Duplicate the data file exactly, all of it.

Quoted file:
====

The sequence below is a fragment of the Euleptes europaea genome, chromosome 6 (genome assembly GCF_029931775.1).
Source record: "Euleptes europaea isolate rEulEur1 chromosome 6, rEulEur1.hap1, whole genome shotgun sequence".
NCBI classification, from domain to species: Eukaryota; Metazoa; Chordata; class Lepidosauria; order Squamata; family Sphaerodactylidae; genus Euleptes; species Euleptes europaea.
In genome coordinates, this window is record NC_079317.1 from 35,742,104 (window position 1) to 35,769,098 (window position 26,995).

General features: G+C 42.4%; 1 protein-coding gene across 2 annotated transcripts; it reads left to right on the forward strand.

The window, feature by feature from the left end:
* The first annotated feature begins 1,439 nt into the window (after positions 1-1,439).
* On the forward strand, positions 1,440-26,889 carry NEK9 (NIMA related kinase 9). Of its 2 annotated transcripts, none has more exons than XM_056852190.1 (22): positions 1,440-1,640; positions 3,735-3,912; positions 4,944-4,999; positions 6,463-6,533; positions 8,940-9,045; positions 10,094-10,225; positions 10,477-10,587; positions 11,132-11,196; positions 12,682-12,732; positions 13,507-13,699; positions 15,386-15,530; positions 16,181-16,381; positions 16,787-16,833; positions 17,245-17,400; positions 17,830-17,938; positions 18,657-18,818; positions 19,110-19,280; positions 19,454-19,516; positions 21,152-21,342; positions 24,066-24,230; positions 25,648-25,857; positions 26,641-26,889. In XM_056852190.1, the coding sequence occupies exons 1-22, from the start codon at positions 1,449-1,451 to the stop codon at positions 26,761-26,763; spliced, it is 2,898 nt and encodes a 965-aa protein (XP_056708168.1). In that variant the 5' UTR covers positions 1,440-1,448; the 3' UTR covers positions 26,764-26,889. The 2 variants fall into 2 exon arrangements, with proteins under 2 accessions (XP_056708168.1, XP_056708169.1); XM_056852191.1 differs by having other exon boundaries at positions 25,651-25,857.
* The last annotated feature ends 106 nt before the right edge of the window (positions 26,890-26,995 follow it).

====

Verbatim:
The sequence below is a fragment of the Euleptes europaea genome, chromosome 6 (genome assembly GCF_029931775.1).
Source record: "Euleptes europaea isolate rEulEur1 chromosome 6, rEulEur1.hap1, whole genome shotgun sequence".
NCBI classification, from domain to species: Eukaryota; Metazoa; Chordata; class Lepidosauria; order Squamata; family Sphaerodactylidae; genus Euleptes; species Euleptes europaea.
In genome coordinates, this window is record NC_079317.1 from 35,742,104 (window position 1) to 35,769,098 (window position 26,995).

General features: G+C 42.4%; 1 protein-coding gene across 2 annotated transcripts; it reads left to right on the forward strand.

The window, feature by feature from the left end:
* The first annotated feature begins 1,439 nt into the window (after positions 1-1,439).
* On the forward strand, positions 1,440-26,889 carry NEK9 (NIMA related kinase 9). Of its 2 annotated transcripts, none has more exons than XM_056852190.1 (22): positions 1,440-1,640; positions 3,735-3,912; positions 4,944-4,999; positions 6,463-6,533; positions 8,940-9,045; positions 10,094-10,225; positions 10,477-10,587; positions 11,132-11,196; positions 12,682-12,732; positions 13,507-13,699; positions 15,386-15,530; positions 16,181-16,381; positions 16,787-16,833; positions 17,245-17,400; positions 17,830-17,938; positions 18,657-18,818; positions 19,110-19,280; positions 19,454-19,516; positions 21,152-21,342; positions 24,066-24,230; positions 25,648-25,857; positions 26,641-26,889. In XM_056852190.1, the coding sequence occupies exons 1-22, from the start codon at positions 1,449-1,451 to the stop codon at positions 26,761-26,763; spliced, it is 2,898 nt and encodes a 965-aa protein (XP_056708168.1). In that variant the 5' UTR covers positions 1,440-1,448; the 3' UTR covers positions 26,764-26,889. The 2 variants fall into 2 exon arrangements, with proteins under 2 accessions (XP_056708168.1, XP_056708169.1); XM_056852191.1 differs by having other exon boundaries at positions 25,651-25,857.
* The last annotated feature ends 106 nt before the right edge of the window (positions 26,890-26,995 follow it).